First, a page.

Accounting is a topic that can frighten otherwise brave professionals. All the asset, liability, income, and expense talk can be overwhelming if the listener is not trained in the field of accounting. The best forensic accountants are able to present financial issues in litigation so that they can be understood readily. Attorneys, judges, and juries often lack an accounting or finance background, so being able to break down financial topics in a way that is easy to understand is essential for forensic accountants.
An area of divorce financial analysis that is of great interest to attorneys and accountants is the standard of living. Jurisdictions have varying factors that come into play when determining the standard of living. The attorney must be familiar with local rules. However, this chapter details the most important factors that ought to be considered in analyzing the standard of living of spouses.
There are many different definitions of income that can be used in family law cases. Local law will play a big part in defining income, but in more complicated cases, other definitions may come into play. The financial expert can help the attorneys and the court understand the various types of income and why they should be included or excluded from income calculations in a family law case.
How can a family law attorney determine whether a lifestyle analysis is needed in a divorce case? A suspicious spouse may be all that is needed to begin a lifestyle analysis; however, a more objective basis for undertaking the lifestyle analysis is preferred. This chapter discusses numerous red flags that may indicate hidden income, hidden assets, or other financial irregularities.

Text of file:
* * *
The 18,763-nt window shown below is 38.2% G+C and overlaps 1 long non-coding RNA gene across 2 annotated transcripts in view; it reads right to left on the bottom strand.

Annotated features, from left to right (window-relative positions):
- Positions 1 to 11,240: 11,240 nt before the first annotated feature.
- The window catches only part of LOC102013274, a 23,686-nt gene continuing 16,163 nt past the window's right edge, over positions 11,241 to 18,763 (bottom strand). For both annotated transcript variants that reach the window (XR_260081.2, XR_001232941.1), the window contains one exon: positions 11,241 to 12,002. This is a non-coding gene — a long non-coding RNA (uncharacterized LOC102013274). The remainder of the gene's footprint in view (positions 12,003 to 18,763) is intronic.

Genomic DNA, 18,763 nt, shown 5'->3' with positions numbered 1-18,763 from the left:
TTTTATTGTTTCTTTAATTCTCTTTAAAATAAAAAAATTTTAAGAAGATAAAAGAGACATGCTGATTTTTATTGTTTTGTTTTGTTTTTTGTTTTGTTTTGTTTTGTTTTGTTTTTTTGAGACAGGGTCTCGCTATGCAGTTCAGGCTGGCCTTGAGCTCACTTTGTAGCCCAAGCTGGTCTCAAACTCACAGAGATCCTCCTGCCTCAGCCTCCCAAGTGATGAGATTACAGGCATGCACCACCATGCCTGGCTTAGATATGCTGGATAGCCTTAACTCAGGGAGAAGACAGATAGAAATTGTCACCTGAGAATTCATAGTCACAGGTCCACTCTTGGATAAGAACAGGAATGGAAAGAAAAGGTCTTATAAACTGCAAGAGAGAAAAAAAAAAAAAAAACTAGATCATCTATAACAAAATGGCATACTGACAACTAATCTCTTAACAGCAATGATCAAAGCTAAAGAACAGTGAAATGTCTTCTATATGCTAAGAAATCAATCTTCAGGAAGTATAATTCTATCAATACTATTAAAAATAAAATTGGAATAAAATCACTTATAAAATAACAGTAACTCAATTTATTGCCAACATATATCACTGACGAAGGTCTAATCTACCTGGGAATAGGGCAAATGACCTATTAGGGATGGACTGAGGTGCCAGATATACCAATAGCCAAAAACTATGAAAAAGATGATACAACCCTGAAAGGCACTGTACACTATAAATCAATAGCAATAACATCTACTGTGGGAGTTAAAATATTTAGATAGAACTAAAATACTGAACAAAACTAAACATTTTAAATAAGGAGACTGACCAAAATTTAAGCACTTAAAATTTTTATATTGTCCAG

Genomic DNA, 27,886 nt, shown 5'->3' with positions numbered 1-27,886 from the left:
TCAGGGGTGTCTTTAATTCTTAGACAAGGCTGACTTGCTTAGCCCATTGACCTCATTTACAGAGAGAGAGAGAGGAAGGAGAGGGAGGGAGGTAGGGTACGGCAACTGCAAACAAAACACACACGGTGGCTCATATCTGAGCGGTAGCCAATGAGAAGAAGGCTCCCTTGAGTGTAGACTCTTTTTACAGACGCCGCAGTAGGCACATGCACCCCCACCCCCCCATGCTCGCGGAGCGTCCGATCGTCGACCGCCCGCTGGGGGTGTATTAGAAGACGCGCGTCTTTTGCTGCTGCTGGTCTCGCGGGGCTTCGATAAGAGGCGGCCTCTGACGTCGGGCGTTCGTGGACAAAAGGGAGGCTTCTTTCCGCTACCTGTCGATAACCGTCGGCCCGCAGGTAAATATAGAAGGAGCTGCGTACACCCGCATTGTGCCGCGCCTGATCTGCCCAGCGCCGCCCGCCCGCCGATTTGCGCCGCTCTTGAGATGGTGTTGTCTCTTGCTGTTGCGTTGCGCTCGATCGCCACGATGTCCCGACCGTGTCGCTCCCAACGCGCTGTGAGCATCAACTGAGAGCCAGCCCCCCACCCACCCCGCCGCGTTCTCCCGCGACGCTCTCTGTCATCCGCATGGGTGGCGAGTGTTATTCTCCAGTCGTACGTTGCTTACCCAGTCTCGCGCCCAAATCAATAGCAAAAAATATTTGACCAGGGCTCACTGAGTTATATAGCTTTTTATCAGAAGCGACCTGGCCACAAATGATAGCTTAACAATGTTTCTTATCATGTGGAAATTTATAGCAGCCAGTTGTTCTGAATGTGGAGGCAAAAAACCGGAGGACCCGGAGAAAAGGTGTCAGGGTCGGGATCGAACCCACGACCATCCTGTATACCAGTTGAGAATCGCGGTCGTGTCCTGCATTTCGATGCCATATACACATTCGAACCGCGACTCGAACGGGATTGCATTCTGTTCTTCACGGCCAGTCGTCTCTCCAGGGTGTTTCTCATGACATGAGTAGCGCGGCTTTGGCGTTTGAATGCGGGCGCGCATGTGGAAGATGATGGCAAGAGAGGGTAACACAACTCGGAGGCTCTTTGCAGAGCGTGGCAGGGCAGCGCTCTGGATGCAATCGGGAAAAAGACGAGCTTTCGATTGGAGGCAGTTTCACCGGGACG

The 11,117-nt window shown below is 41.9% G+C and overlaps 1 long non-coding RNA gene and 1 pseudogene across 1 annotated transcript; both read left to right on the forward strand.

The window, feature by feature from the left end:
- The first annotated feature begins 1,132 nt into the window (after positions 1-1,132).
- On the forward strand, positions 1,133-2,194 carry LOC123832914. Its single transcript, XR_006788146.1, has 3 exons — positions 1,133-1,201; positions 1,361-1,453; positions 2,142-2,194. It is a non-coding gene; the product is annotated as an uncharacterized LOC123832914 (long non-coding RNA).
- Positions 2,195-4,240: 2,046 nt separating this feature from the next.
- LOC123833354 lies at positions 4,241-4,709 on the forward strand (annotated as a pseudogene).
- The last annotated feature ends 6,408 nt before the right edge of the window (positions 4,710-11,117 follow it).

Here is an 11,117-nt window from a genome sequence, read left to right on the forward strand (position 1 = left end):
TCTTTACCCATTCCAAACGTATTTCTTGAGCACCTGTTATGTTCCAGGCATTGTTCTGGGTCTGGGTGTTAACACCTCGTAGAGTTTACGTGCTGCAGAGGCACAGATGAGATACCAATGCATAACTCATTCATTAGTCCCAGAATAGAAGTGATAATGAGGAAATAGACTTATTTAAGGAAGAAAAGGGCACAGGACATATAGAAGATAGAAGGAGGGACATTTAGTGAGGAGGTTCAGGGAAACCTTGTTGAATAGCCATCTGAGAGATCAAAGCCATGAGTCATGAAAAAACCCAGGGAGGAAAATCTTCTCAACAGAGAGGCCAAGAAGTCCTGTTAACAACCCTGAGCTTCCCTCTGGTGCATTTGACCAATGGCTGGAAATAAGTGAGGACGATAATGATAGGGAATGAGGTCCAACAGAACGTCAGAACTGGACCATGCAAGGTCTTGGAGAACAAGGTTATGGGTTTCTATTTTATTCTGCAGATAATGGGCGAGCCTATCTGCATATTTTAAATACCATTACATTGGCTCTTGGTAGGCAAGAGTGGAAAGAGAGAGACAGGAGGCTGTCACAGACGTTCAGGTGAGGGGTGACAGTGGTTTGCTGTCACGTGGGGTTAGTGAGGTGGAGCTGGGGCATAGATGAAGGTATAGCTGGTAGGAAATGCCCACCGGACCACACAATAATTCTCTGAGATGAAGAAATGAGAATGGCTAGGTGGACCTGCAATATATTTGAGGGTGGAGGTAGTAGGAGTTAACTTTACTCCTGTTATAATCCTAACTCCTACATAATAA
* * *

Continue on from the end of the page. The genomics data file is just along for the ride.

Discovery for the financial portion of the family law case can be time-consuming, particularly for cases involving high net worth spouses. There may be many accounts with a high volume of transactions, creating dozens of boxes of financial documents. Unfortunately, this process is a necessary part of family law cases, particularly if there are multiple sources of income, if the totality of the family’s assets is unknown, or if a number of the red flags discussed in Chapter 4 are present.
In this chapter we will discuss the documents that are needed to perform a lifestyle analysis and how those documents are used. In later chapters, we will focus on specific types of income or assets and, more specifically, how the documents are used to investigate those items.
In many divorce cases, it is easy to determine income and identify assets and liabilities. Income includes W-2 wages of the spouses and a few small items such as interest income and dividends. Assets and liabilities are obvious, as they often include houses, automobiles, and a bank account or two. In other divorce cases, it is much more complicated. Divorces involving self-employed individuals, rental properties, income-producing assets, or high-level executives with special perks and benefits are more difficult to evaluate. These are the cases in which more documentation must be evaluated, including the laundry list of documents in Appendix B and possibly other documents depending on the unique factors in the family law case.
As discussed in Chapter 2, the standard of living enjoyed by the spouses during a marriage is often one of the main factors in awarding spousal support and child support. One cannot determine the “reasonable need” of a spouse unless the actual expenses during the marriage are analyzed. The standard of living will be determined on the basis of historical expenditures, with some modifications or adjustments depending on local rules and/or the circumstances of the case.
Finding hidden sources of income is important as it relates to spousal support. However, the discovery of income streams can also influence the division of assets. If one spouse has a larger income stream than previously disclosed, that spouse may have less need to receive assets divided during divorce. Clearly, the discovery of hidden income can significantly impact the financial outcome of a divorce or child support action.
Hidden assets can impact both the property division and the award of support payments. Assets hidden by one spouse deprive the other spouse of a share of them. If the hidden assets include income-producing assets such as a business venture or an investment portfolio, the spouse receiving support may receive a lesser amount of support than he or she is entitled to. Some of the most common personal and business assets hidden during a family law case include